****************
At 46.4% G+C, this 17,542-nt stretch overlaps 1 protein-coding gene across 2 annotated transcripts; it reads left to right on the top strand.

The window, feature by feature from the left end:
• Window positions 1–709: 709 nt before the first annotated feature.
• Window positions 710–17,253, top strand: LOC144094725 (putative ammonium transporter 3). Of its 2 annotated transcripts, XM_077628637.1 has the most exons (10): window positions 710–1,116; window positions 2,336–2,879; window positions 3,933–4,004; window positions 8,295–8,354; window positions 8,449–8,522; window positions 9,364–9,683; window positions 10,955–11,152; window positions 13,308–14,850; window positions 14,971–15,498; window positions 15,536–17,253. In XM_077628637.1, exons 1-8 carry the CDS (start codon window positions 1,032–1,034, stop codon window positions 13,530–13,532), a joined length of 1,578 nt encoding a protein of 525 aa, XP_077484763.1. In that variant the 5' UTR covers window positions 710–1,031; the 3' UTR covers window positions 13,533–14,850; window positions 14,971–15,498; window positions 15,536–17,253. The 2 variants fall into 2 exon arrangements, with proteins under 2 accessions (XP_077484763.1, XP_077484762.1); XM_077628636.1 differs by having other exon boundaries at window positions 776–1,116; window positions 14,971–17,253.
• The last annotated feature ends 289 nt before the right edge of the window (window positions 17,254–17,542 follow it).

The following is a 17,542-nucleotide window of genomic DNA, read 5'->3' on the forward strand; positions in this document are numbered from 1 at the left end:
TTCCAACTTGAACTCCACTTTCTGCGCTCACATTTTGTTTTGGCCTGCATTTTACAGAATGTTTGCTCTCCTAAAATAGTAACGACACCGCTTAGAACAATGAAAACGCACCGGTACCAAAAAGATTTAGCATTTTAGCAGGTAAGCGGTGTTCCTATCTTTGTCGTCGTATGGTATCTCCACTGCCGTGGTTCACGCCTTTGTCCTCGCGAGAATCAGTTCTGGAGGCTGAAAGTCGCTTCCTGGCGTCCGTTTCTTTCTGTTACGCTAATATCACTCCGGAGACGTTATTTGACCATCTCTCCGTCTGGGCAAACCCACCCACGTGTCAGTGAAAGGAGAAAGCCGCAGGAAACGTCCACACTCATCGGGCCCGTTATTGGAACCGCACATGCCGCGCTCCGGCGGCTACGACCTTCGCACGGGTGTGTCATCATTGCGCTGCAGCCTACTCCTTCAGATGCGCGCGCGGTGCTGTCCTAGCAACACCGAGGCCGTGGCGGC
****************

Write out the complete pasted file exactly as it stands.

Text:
At 46.4% G+C, this 17,542-nt stretch overlaps 1 protein-coding gene across 2 annotated transcripts; it reads left to right on the top strand.

The window, feature by feature from the left end:
• Window positions 1–709: 709 nt before the first annotated feature.
• Window positions 710–17,253, top strand: LOC144094725 (putative ammonium transporter 3). Of its 2 annotated transcripts, XM_077628637.1 has the most exons (10): window positions 710–1,116; window positions 2,336–2,879; window positions 3,933–4,004; window positions 8,295–8,354; window positions 8,449–8,522; window positions 9,364–9,683; window positions 10,955–11,152; window positions 13,308–14,850; window positions 14,971–15,498; window positions 15,536–17,253. In XM_077628637.1, exons 1-8 carry the CDS (start codon window positions 1,032–1,034, stop codon window positions 13,530–13,532), a joined length of 1,578 nt encoding a protein of 525 aa, XP_077484763.1. In that variant the 5' UTR covers window positions 710–1,031; the 3' UTR covers window positions 13,533–14,850; window positions 14,971–15,498; window positions 15,536–17,253. The 2 variants fall into 2 exon arrangements, with proteins under 2 accessions (XP_077484763.1, XP_077484762.1); XM_077628636.1 differs by having other exon boundaries at window positions 776–1,116; window positions 14,971–17,253.
• The last annotated feature ends 289 nt before the right edge of the window (window positions 17,254–17,542 follow it).

The following is a 17,542-nucleotide window of genomic DNA, read 5'->3' on the forward strand; positions in this document are numbered from 1 at the left end:
TTCCAACTTGAACTCCACTTTCTGCGCTCACATTTTGTTTTGGCCTGCATTTTACAGAATGTTTGCTCTCCTAAAATAGTAACGACACCGCTTAGAACAATGAAAACGCACCGGTACCAAAAAGATTTAGCATTTTAGCAGGTAAGCGGTGTTCCTATCTTTGTCGTCGTATGGTATCTCCACTGCCGTGGTTCACGCCTTTGTCCTCGCGAGAATCAGTTCTGGAGGCTGAAAGTCGCTTCCTGGCGTCCGTTTCTTTCTGTTACGCTAATATCACTCCGGAGACGTTATTTGACCATCTCTCCGTCTGGGCAAACCCACCCACGTGTCAGTGAAAGGAGAAAGCCGCAGGAAACGTCCACACTCATCGGGCCCGTTATTGGAACCGCACATGCCGCGCTCCGGCGGCTACGACCTTCGCACGGGTGTGTCATCATTGCGCTGCAGCCTACTCCTTCAGATGCGCGCGCGGTGCTGTCCTAGCAACACCGAGGCCGTGGCGGC